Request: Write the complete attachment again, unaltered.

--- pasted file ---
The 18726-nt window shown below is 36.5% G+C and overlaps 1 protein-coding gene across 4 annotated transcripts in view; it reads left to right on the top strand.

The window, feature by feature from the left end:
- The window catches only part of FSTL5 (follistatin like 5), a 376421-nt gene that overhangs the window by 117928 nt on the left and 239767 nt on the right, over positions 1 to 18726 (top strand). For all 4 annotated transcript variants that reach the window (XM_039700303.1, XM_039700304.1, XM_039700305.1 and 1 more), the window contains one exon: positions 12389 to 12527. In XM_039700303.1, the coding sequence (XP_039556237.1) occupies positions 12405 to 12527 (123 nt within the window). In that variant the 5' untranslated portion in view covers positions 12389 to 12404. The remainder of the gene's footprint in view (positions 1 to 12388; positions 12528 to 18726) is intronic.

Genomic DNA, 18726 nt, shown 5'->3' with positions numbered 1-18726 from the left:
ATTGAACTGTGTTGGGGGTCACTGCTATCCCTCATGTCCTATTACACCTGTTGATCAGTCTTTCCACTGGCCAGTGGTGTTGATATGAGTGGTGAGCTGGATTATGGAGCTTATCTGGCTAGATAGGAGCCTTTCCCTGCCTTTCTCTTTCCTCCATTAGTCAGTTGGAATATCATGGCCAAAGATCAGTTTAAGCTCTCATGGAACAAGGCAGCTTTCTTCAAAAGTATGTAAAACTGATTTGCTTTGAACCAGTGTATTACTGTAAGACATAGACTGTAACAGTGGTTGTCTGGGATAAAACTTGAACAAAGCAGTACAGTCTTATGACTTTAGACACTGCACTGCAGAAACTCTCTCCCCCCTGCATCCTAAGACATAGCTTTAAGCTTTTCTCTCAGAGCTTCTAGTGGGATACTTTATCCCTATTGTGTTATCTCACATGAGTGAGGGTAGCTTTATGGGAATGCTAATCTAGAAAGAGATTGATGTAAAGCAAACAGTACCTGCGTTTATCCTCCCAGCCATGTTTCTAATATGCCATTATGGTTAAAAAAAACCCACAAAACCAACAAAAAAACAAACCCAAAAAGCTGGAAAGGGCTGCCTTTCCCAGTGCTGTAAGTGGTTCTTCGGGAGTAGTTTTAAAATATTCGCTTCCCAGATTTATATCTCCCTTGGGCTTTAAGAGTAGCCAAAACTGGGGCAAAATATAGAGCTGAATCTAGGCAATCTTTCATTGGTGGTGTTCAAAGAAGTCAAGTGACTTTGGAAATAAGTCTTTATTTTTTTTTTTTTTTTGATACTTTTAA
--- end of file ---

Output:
The 18726-nt window shown below is 36.5% G+C and overlaps 1 protein-coding gene across 4 annotated transcripts in view; it reads left to right on the top strand.

The window, feature by feature from the left end:
- The window catches only part of FSTL5 (follistatin like 5), a 376421-nt gene that overhangs the window by 117928 nt on the left and 239767 nt on the right, over positions 1 to 18726 (top strand). For all 4 annotated transcript variants that reach the window (XM_039700303.1, XM_039700304.1, XM_039700305.1 and 1 more), the window contains one exon: positions 12389 to 12527. In XM_039700303.1, the coding sequence (XP_039556237.1) occupies positions 12405 to 12527 (123 nt within the window). In that variant the 5' untranslated portion in view covers positions 12389 to 12404. The remainder of the gene's footprint in view (positions 1 to 12388; positions 12528 to 18726) is intronic.

Genomic DNA, 18726 nt, shown 5'->3' with positions numbered 1-18726 from the left:
ATTGAACTGTGTTGGGGGTCACTGCTATCCCTCATGTCCTATTACACCTGTTGATCAGTCTTTCCACTGGCCAGTGGTGTTGATATGAGTGGTGAGCTGGATTATGGAGCTTATCTGGCTAGATAGGAGCCTTTCCCTGCCTTTCTCTTTCCTCCATTAGTCAGTTGGAATATCATGGCCAAAGATCAGTTTAAGCTCTCATGGAACAAGGCAGCTTTCTTCAAAAGTATGTAAAACTGATTTGCTTTGAACCAGTGTATTACTGTAAGACATAGACTGTAACAGTGGTTGTCTGGGATAAAACTTGAACAAAGCAGTACAGTCTTATGACTTTAGACACTGCACTGCAGAAACTCTCTCCCCCCTGCATCCTAAGACATAGCTTTAAGCTTTTCTCTCAGAGCTTCTAGTGGGATACTTTATCCCTATTGTGTTATCTCACATGAGTGAGGGTAGCTTTATGGGAATGCTAATCTAGAAAGAGATTGATGTAAAGCAAACAGTACCTGCGTTTATCCTCCCAGCCATGTTTCTAATATGCCATTATGGTTAAAAAAAACCCACAAAACCAACAAAAAAACAAACCCAAAAAGCTGGAAAGGGCTGCCTTTCCCAGTGCTGTAAGTGGTTCTTCGGGAGTAGTTTTAAAATATTCGCTTCCCAGATTTATATCTCCCTTGGGCTTTAAGAGTAGCCAAAACTGGGGCAAAATATAGAGCTGAATCTAGGCAATCTTTCATTGGTGGTGTTCAAAGAAGTCAAGTGACTTTGGAAATAAGTCTTTATTTTTTTTTTTTTTTTGATACTTTTAA